You’re a skilled, knowledgeable medical writer with a focus on medical devices and compliance with MEDDEV 2.7.1, Rev. 4 and EU Medical Device Regulation (MDR). You’ve helped your client teams interpret the guidance to create compliant clinical evaluation reports (CERs) in this changing regulatory landscape … so, how’s that been working for you? Questions surrounding the updated regulations for EU medical device marketing remain a key topic in industry. As manufacturers enter the final stretch to ensure their CERs and technical files are MDR-compliant by May 2020, what have we learned as a medical writing community to support industry documentation needs? What strategies have been successful for meeting client team and Notified Body needs? Come and share lessons learned from your experience transitioning to MDR-compliance.

 

Tech, Travel, and Data Security, Kathy Boltz, PhD, Owner and Principal, On Point Scientific, LLC

This roundtable discussion focuses on how to keep your data safe at home and on the road. Topics will include file sharing, backup systems, screensharing solutions for remote work, travel apps, and network access on the road to help ease travel frustrations. Also discussed will be ways to protect your identity and data through practices that include encryption and passwords. This roundtable discussion is aimed at those working as individuals and as microbusinesses.

 

Think Like a Grant Reviewer, Madison Hedrick, MA, Senior Medical Writer, Wilson Carroll Research Services, LLC

Grant writing is often solitary work. This roundtable discussion offers an opportunity for grant writers to get together and gain insights on the grant application process. The discussion will focus on such keys to success as how to match a proposal with funding source based on the topic and scope of the project and how to distinguish and develop specific aims, research questions, and hypotheses for qualitative, quantitative, and mixed-methods proposals. Also discussed are current funding mechanisms at the National Institutes for Health (NIH) for researchers, including career award (K) and training mechanisms; and how proposals are reviewed and evaluated at NIH.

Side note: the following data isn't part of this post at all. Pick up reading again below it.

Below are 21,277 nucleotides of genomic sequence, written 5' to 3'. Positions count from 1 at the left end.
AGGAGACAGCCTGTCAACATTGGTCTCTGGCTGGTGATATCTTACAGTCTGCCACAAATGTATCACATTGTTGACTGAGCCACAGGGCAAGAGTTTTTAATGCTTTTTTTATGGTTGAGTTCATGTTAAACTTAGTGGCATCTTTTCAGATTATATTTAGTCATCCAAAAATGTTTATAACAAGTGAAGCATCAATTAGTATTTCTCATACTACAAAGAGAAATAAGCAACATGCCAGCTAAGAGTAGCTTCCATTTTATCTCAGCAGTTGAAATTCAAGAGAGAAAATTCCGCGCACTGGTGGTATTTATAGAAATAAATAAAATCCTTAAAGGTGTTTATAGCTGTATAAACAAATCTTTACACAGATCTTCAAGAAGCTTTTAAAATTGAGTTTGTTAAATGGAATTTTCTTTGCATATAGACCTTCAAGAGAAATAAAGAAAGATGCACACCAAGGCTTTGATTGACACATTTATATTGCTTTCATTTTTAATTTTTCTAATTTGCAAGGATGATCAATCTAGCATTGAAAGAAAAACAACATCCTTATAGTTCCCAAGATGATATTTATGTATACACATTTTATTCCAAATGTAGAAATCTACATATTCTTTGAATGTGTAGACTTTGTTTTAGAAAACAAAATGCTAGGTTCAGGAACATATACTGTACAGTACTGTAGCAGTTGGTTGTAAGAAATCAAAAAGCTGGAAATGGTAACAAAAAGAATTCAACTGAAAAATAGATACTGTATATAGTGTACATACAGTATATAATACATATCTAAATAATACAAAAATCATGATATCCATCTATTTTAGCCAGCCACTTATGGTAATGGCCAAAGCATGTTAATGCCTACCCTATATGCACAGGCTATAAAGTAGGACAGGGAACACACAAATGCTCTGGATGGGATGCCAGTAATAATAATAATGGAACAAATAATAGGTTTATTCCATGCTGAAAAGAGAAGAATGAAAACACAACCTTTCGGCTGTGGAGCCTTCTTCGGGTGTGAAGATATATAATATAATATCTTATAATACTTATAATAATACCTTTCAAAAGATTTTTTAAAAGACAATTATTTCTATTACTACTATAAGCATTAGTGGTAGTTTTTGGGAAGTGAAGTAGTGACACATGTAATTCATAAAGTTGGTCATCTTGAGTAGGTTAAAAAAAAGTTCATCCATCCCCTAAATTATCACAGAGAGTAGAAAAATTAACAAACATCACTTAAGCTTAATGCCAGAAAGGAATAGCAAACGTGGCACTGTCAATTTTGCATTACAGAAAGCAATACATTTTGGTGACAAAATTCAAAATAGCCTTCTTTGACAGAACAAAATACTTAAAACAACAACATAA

*Tips for Studying for the MWC Exam, Brian Bass, MWC, President, Bass Global, Inc.

Some medical writers worry about sitting for the Medical Writer Certified (MWC) Examination because they don’t work in all areas of medical communication or are unsure of how best to study for the exam. The Applicant and Candidate Handbook and Study Guide developed by the Medical Writing Certification Commission (MWCC) are essential tools for anyone thinking of sitting for the MWC exam. Learn about these tools and how to best prepare for the exam, regardless of your medical communication background.

 

Transitioning from Freelance Medical Writing to Retirement, Barbara T. Zimmerman, PhD, Owner/Manager, Biomedical Communication & Consulting

You are a freelance medical writer and have been working in the field for at least 5 years. You have now reached an age where retirement is possible or even desirable. The reasons people retire and when they retire are varied. Some look forward to putting their career in the past and focusing on a life of leisure. However, many retirees wish to continue to feel productive and fulfilled, even if a paycheck is not the driving force. A career in medical communication can lead to this outcome in retirement. This roundtable discussion will provide some suggestions on how to prepare for an active retirement while finding opportunities that are suitable and fulfilling and that tap into your vast array of skills and talents.

 

Translators Networking, Matthew Mckeehan, MA, ELS, Translator, Chugai Pharmaceutical Co., Ltd.